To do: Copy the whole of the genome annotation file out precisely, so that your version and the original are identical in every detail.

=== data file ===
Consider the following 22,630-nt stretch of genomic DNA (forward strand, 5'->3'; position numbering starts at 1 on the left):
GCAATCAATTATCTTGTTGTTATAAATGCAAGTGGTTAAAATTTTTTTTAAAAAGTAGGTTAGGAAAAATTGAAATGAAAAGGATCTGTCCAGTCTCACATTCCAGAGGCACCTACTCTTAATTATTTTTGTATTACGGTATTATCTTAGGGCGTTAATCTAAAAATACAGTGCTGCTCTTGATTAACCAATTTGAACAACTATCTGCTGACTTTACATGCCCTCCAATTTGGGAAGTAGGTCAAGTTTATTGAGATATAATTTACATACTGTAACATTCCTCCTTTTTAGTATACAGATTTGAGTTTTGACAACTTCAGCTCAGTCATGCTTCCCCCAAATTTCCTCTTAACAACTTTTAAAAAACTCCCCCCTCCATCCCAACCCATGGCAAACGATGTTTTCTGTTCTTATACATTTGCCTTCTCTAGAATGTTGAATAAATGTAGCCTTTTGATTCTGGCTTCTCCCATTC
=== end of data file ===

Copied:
Consider the following 22,630-nt stretch of genomic DNA (forward strand, 5'->3'; position numbering starts at 1 on the left):
GCAATCAATTATCTTGTTGTTATAAATGCAAGTGGTTAAAATTTTTTTTAAAAAGTAGGTTAGGAAAAATTGAAATGAAAAGGATCTGTCCAGTCTCACATTCCAGAGGCACCTACTCTTAATTATTTTTGTATTACGGTATTATCTTAGGGCGTTAATCTAAAAATACAGTGCTGCTCTTGATTAACCAATTTGAACAACTATCTGCTGACTTTACATGCCCTCCAATTTGGGAAGTAGGTCAAGTTTATTGAGATATAATTTACATACTGTAACATTCCTCCTTTTTAGTATACAGATTTGAGTTTTGACAACTTCAGCTCAGTCATGCTTCCCCCAAATTTCCTCTTAACAACTTTTAAAAAACTCCCCCCTCCATCCCAACCCATGGCAAACGATGTTTTCTGTTCTTATACATTTGCCTTCTCTAGAATGTTGAATAAATGTAGCCTTTTGATTCTGGCTTCTCCCATTC